Assemblies of God SearchSite GuideStoreContact Us

Daily Boost

  • July 11, 2014 - Reflections

    By Jean S. Horner
    The other day while walking down a corridor in a public building, I saw what appeared to be someone walking toward me. On coming closer, I found it was my own reflection in a huge mirror. For a moment it frightened me. Somehow a full-length reflection of one’s self is a startling thing. ...


On Your Mark by Dr. George O. Wood

 

Time to Wake Up

June 1, 2014

Returning the third time, he said to them, “Are you still sleeping and resting? Enough! The hour has come. Look, the Son of Man is betrayed into the hands of sinners. Rise! Let us go! Here comes my betrayer!” (Mark 14:41,42, NIV)

Sleep is very necessary. Unless we get proper rest, we do not function well. God has so designed our bodies that we must take about one-third of every 24 hours to rest and biologically recharge our batteries.

We even find Jesus sleeping. On one occasion He was so exhausted from ministry that when He got into a boat with the disciples, He promptly fell asleep with His head resting on a cushion (4:38). In fact, His sleep was so deep the panicked disciples had to awaken Him.

Now, in Gethsemane, it’s the opposite situation. The disciples are sleeping, and Jesus awakens them — not once, but three times. They too were exhausted. They did not know the violence of the storm that was immediately around the corner.

In His Parable of the Wheat and Weeds, Jesus taught about the inherent dangers with sleep. “The kingdom of heaven is like a man who sowed good seed in his field. But while everyone was sleeping, his enemy came and sowed weeds” (Matthew 13:24,25). Jesus explained that the good seed was sown by Him, but the devil sowed the weeds.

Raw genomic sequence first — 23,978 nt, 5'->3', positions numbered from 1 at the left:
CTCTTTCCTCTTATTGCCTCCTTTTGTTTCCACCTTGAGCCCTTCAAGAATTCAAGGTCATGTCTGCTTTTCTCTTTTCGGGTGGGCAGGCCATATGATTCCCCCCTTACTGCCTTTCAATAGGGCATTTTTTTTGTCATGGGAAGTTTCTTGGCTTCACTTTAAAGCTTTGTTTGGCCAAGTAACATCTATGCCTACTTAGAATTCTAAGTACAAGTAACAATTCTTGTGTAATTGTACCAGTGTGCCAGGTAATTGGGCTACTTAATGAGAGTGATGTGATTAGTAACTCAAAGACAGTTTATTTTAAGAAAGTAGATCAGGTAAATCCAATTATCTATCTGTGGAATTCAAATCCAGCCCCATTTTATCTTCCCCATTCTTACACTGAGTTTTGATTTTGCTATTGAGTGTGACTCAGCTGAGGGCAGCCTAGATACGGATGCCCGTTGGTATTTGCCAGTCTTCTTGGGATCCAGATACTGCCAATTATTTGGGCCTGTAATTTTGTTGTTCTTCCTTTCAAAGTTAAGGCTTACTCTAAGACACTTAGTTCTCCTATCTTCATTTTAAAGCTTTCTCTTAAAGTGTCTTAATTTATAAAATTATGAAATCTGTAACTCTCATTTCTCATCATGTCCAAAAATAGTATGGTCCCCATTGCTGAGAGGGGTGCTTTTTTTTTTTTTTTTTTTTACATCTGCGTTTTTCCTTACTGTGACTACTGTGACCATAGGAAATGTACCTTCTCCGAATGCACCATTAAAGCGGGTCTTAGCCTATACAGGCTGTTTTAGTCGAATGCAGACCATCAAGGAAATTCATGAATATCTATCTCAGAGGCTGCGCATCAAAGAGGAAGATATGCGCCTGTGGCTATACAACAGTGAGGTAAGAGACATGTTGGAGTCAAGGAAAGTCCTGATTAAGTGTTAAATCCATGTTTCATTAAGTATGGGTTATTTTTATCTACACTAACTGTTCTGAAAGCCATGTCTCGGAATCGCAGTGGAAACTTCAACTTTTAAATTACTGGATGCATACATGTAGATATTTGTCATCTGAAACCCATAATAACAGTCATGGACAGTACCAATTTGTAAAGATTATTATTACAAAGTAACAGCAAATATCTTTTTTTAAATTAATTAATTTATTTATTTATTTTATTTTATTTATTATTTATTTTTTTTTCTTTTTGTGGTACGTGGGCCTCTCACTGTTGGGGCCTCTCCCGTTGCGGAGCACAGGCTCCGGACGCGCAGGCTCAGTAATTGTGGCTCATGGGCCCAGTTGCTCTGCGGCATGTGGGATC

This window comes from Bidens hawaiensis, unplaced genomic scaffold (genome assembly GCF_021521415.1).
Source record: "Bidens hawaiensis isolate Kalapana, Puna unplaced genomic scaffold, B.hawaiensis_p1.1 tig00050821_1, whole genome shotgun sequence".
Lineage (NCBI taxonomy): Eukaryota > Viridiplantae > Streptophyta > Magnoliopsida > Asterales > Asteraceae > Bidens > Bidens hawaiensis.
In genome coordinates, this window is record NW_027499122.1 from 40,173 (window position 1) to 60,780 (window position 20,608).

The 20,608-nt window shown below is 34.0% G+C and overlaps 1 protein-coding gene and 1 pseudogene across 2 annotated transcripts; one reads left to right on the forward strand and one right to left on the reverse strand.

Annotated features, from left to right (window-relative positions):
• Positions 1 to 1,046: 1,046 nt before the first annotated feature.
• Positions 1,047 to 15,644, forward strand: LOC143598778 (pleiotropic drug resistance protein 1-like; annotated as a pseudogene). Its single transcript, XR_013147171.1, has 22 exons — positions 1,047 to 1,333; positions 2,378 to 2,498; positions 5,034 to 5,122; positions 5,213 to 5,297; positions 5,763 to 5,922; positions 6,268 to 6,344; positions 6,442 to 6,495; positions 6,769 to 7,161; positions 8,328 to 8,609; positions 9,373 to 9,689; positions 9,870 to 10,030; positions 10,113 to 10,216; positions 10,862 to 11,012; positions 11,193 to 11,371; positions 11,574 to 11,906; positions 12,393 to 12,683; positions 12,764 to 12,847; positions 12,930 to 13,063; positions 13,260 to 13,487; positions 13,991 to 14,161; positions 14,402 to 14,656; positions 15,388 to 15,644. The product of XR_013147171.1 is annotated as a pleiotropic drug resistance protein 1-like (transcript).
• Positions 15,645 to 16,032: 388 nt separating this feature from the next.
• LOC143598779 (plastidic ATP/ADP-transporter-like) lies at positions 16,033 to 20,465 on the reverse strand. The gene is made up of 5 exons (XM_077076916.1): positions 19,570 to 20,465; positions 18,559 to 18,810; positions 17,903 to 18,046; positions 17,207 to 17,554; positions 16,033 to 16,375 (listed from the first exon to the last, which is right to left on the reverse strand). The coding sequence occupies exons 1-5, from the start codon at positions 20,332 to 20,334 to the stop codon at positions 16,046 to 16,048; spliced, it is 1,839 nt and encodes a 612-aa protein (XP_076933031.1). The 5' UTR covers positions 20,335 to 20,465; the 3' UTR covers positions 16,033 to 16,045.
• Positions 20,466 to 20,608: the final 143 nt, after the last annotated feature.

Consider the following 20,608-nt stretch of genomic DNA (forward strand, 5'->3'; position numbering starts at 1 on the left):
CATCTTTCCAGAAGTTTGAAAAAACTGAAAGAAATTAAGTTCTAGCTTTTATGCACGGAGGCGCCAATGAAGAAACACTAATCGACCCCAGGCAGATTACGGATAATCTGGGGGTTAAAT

How does the devil do his work in our lives? It happens while we are spiritually, morally or emotionally sleeping. We are not awake to the dangers of temptation or the dangers that come with trial.

This is what the Lord warned us about in His discourse on the future, given just two days prior to Gethsemane: “If he comes suddenly, do not let him find you sleeping” (Mark 13:36). While this warning is attached to the end of days, clearly it has immediate application.

The disciples are asleep in Gethsemane. If they fall asleep in this crisis, will they be awake when the Son of Man returns suddenly? If we cannot watch when Jesus tells us to discern the signs of the end times, will we be watchful of our own conduct in the everyday of now?

The story, perhaps apocryphal, is told that when Muslim armies surrounded the historic city of Constantinople (now Istanbul), the capital of the Christian eastern empire, that inside the city theologians were debating whether Mary had blue or brown eyes and whether a fly falling into the Communion chalice would be sanctified or would contaminate the wine. The city was asleep to the danger all around it.

Too often the Church has also been asleep to the internal and external threats all around. The enemy does come and sow weeds of false doctrine, division and spiritual lethargy. Jesus wants His Church to be wide-awake.

Remember the first murderer, Cain? Before he killed his brother Abel, the Lord warned Cain that “sin is crouching at your door; it desires to have you, but you must master it” (Genesis 4:7). Cain did not heed the Lord’s warning even as the disciples did not heed Jesus’ warning to stay awake and pray. Thus, they were not prepared for the events that would immediately unfold.

Something or someone evil is always “crouching at our door.” Fervent and regular prayer in our lives keeps us awake so that we are well prepared for whatever spiritual danger is just around the corner.

A prayer of response
Lord Jesus, with all my heart, I want to watch and pray that I may do Your will in my life.



DR. GEORGE O. WOOD is general superintendent of the Assemblies of God.

On Your Mark

Previous Years


2013 On Your Mark

2012 On Your Mark

2011 On Your Mark

2010 On Your Mark

2009 On Your Mark

2008 On Your Mark


Podcasts of On Your Mark are available in video and audio.
Email your comments to pe@ag.org.